Women Crush Wednesday: Marinka Masséus
Marinka Masséus, who not only studied photography at the Photo Academy in Amsterdam, also acquired her MBA and she studied Buddhist Psychology. Using what she learned from school Marinka strives to make a difference in the world with her photography. Her work focuses on, gender equality, inequality and injustice in the world as she sees them.
Interview by Francisco Rosario
FR: How did you end up photographing Under the sun? How did the opportunity come about?
Marinka: Two years ago, I read an article about the horrible circumstances of people with albinism (PWA) in Tanzania. It described the widely held superstitions among Tanzanians - including the widespread practices of so-called witch doctors who use their body parts in potions.
Because of these practices, PWA are persecuted, attacked and killed. They are considered not to be human. I was shocked and I immediately decided to do a project about this topic to create awareness. After contacting the Dutch based NGO ‘African Albino Foundation', I travelled to Dar-es-Salaam and met up with Josephat Torner (a PWA himself and one of the leading activists for equality and social inclusion of people with albinism).
FR: When you were photographing was there anything you were told by one of the subjects that changed your view or time there in Tanzania?
Marinka: The children didn’t speak English, which meant that the conversation was confined to the very basics and body language. But, actually this afternoon, 2 years later, something happened that made a deep impact on me.
I am still involved in supporting the children, and one of the girls with albinism, Haditya, has been having a large open wound on her leg for over a year now. They thought it was a flesh eating bacteria, and together with Bas Kreukniet from The African Albino Foundation, I have helped out financially so she could get treatment. Now a year later, after pushing for second opinions, we find that it might be cancer and we are making plans to have her treated again. Turns out her parents have her begging in the streets and therefore have no interest in having her treated. The large open wound is beneficial to them. I know we will make it happen, we will help her. But the thought of the lack of love and care is just unimaginable to us and very hard to process emotionally.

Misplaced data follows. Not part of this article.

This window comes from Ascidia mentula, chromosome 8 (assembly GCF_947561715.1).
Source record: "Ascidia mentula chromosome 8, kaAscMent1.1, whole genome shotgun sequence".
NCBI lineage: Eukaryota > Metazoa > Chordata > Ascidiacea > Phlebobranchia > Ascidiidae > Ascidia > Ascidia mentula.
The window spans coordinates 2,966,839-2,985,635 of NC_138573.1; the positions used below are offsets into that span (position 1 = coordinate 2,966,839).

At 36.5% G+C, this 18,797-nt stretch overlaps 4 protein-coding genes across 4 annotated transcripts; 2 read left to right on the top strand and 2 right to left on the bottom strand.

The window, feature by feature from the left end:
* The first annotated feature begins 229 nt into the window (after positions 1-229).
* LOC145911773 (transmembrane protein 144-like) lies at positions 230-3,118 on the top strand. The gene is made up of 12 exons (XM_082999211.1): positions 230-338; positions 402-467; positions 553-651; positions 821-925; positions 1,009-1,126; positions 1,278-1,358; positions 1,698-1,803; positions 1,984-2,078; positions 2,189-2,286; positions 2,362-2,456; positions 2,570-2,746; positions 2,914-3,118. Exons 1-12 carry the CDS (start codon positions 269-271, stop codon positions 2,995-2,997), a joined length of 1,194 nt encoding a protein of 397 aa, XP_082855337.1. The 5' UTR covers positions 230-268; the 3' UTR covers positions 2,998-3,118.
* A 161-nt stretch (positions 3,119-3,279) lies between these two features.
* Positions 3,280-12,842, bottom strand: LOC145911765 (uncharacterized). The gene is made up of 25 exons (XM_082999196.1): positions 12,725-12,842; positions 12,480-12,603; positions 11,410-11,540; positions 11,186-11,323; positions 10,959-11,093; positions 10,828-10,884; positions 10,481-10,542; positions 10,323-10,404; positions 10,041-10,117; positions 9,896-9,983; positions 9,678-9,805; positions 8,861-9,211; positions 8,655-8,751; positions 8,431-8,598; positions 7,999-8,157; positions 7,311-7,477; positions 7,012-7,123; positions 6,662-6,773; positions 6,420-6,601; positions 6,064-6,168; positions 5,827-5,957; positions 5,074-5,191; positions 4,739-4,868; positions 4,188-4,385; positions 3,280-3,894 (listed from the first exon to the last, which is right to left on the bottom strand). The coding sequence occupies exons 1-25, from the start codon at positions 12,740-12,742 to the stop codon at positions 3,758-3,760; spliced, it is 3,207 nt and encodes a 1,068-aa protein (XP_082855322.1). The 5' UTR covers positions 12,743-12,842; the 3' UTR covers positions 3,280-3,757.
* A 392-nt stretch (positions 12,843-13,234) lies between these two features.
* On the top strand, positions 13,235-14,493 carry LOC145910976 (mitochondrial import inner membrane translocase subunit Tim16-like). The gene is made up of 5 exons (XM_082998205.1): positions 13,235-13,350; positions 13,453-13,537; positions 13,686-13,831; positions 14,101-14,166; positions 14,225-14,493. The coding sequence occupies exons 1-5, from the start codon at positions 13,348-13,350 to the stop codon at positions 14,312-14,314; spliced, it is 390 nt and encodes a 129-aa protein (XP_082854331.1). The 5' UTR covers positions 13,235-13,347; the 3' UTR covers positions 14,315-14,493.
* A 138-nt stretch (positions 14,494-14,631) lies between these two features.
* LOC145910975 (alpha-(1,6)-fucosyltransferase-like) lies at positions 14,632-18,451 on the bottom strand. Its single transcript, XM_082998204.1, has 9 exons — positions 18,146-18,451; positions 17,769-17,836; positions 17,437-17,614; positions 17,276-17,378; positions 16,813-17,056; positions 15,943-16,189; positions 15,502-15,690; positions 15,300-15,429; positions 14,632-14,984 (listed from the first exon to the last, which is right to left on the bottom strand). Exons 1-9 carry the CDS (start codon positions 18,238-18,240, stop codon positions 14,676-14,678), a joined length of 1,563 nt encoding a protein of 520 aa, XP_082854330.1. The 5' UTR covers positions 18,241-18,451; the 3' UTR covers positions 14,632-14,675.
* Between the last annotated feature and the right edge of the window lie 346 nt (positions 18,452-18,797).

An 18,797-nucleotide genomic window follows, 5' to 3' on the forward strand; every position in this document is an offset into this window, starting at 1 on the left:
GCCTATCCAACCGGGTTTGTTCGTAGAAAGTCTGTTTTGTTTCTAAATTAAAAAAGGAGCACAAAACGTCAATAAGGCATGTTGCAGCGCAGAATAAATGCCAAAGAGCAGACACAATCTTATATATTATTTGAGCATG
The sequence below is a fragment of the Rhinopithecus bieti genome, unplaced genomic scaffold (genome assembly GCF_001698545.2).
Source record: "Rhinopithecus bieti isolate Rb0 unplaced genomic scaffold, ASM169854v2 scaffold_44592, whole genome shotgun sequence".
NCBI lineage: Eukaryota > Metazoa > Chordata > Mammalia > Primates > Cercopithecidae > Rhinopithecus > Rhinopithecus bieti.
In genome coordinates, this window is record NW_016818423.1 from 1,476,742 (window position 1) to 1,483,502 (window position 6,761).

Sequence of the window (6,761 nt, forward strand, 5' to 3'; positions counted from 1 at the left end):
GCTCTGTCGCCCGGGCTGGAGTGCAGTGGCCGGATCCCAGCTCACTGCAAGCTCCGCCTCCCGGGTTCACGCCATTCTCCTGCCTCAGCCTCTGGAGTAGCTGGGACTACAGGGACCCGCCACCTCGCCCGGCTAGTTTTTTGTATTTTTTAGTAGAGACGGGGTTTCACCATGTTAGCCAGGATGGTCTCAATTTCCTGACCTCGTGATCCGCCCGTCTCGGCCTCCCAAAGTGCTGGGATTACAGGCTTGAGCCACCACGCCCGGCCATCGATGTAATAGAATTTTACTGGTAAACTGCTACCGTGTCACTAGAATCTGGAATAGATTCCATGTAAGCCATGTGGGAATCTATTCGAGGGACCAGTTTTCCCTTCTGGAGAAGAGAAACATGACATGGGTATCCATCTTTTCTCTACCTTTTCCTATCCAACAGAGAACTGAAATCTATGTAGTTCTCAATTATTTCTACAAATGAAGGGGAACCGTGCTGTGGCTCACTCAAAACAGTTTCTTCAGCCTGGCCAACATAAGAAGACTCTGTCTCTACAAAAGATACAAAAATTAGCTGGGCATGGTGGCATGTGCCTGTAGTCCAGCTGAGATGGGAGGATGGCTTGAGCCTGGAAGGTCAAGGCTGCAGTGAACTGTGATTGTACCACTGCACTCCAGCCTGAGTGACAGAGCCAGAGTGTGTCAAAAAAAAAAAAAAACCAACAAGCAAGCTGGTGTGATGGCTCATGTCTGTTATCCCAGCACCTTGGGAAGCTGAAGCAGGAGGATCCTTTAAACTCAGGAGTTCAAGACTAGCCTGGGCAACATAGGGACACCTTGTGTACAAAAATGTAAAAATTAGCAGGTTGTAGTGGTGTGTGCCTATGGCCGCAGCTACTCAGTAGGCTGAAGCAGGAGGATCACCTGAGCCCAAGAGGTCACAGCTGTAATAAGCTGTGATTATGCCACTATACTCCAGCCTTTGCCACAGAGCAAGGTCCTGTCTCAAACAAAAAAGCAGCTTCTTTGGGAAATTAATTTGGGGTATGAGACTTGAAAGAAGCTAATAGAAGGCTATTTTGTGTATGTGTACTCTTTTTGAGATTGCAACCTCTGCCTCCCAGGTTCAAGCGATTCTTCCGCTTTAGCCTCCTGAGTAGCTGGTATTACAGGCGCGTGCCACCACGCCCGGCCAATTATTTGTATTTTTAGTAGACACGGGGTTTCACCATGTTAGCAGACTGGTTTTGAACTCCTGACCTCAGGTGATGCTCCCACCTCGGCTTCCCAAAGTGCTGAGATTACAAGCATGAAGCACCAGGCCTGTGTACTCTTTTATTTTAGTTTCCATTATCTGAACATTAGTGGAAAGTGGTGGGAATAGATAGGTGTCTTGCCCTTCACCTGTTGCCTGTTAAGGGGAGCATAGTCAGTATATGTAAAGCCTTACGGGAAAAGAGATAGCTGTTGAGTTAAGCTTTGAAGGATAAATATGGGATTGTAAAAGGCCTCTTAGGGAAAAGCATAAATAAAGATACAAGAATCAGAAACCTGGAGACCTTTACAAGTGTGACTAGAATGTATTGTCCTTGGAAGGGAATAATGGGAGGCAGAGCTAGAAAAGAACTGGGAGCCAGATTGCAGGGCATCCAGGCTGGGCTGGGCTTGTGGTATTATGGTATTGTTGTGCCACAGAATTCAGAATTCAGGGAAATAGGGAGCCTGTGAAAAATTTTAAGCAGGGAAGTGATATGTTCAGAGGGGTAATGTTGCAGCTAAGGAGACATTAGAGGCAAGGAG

FR: Does this project differ from your other work?
Marinka: Yes and no. Topics concerning injustice and inequality are always a driving force behind my work, and in that sense Under the same Sun is no exception. But the most common thread throughout my work is misogyny and gender inequality.
My latest projects were in Iran and future projects will definitely cover gender issues, both at home and abroad. I believe that misogyny is one of the most underestimated inequalities in the world, it is of all cultures and of all times. Often it is even more difficult to recognize gender inequality in one’s own culture since one is part of that specific programming. But it is there. It is always there. Whether it is the gender pay gap, domestic violence, rape culture, honor killings, forced genital mutilation or restriction of freedoms, there is still a lot of work to be done, also in our culture, as evidenced by the overwhelming resonance of the #metoo movement.
1. How would you describe your creative process in one word? Organized chaos. (sorry that is 2 words :)
2. If you could teach one, one-hour class on anything, what would it be? Philosophy
3. What was the last book you read or film you saw that inspired you? All the books from Margaret Atwood, especially the Handmade’s Tale and the Oryx and Crake trilogy.
4. What is your most played song in your music library? Anything from Adèle, especially Rolling in the Deep and Set fire to the Rain.
5. How do you take your coffee? I do not drink coffee, never have!
To see more of Marinka's work: www.marinkamasseus.com